1. The first is the Monosyllabic. The Chinese is the typical language of this class. It is composed of roots in their unmodified, or naked, forms. The second is the Agglutinate. The languages of the Tartars, the Negroes, and the American Indians belong to this division. In these languages, whole sentences are expressed in single words. The third is the Inflectional. The languages of this division are, and have been, spoken by the Aryan and Semitic families through all the ages of civilization. Our language, then, belongs to the third division.

2. It is Anglo-Saxon. However, the study of Latin aids materially in the study of English, as there is great similarity of structure.

3. In the eleventh century the English were conquered by the Norman-French, and as both peoples remained in England, the languages finally coalesced. The French is a romance (Roman) language, and from this source canie our Latin words.

4. The following lines from Chaucer are a good example:

“Whilom, as olde stories tellen us,
There was a duk that highte Theseus;
Of Athenes he was lord and governour,

And in his tyme swich a conquerour.” Read this so that each line shall contain ten syllables, and accent every other syllable commencing with the second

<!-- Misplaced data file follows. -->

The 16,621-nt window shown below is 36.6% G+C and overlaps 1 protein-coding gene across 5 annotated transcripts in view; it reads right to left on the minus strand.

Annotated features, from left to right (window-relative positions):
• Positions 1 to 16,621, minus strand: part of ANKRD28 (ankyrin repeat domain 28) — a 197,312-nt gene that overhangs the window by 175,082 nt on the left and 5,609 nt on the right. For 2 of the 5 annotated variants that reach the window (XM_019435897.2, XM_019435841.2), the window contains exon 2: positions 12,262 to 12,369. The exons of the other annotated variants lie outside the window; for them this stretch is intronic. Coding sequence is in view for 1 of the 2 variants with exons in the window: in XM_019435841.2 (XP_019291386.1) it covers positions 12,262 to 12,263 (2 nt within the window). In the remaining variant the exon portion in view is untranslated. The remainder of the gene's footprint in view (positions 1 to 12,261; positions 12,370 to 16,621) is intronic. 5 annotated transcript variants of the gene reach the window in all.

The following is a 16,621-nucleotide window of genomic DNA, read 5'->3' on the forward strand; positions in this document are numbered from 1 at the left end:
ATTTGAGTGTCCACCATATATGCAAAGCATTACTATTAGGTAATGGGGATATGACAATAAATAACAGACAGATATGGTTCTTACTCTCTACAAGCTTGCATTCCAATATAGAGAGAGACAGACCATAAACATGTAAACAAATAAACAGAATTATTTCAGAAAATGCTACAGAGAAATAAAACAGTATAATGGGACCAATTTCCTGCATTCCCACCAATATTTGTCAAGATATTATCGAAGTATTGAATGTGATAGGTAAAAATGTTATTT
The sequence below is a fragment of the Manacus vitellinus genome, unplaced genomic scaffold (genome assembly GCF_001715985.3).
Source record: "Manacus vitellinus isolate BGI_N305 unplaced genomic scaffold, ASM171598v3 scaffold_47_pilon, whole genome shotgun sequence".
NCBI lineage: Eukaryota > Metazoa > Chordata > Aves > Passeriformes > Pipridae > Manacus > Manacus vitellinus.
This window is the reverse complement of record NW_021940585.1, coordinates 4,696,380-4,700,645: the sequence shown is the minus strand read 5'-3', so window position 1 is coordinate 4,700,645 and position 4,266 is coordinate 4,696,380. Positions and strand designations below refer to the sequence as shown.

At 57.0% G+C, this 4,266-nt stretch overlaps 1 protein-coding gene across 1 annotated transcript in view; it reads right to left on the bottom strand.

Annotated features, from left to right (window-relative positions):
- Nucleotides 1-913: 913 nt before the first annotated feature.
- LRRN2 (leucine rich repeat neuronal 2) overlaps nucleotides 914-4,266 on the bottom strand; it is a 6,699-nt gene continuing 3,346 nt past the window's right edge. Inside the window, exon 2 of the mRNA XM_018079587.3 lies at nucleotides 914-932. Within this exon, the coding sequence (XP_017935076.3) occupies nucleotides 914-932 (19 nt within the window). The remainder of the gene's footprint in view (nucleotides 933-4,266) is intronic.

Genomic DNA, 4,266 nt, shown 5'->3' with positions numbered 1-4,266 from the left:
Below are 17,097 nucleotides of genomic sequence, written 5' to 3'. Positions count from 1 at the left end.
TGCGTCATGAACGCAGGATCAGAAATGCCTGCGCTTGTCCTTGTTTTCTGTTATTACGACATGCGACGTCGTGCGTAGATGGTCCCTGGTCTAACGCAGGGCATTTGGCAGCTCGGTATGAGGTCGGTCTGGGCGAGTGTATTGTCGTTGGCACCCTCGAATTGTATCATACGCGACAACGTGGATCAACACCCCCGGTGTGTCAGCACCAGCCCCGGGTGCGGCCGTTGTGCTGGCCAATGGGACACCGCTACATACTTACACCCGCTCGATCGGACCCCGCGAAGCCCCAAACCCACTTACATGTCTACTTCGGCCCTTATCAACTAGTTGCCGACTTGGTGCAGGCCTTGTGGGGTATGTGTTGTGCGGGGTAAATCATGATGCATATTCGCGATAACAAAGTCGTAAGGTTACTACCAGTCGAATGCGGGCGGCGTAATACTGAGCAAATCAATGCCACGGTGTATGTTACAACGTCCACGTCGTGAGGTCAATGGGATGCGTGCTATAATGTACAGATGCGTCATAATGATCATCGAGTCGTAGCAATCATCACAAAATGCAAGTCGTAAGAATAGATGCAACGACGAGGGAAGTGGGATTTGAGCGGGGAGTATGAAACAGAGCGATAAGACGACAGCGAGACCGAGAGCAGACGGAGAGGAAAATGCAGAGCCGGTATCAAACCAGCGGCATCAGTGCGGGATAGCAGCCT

5. Rhetoric is both a science and an art. As a science it treats of the laws which make language elegant and effective. As an art it teaches how to speak and write effectively.

6. Logic is the science of reasoning. It teaches the laws of thought.

7. The accent comes on the penult, or on the antepenult syllable.

8. As a rule, the accent is on the last syllable.

9. The accent generally comes on the root of the word. There are many exceptions to these rules. In many respects language does not conform to rules.

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10. He meant that no one had ever been able to pronounce and spell all the words of the English language. This is not the case with many foreign languages. Their pronunciation is a key to their spelling, and vice versa.

11. Volapük means World's Speech. It was invented in 1879, by John Martin Schleyer, who cherished the hope that it might become a universal language. In this language the spelling and grammar are reduced to their simplest form. The cause was taken up by many countries, and grammars and dictionaries in twenty different languages were prepared. For a time a number of newspapers were published in this language in different lands.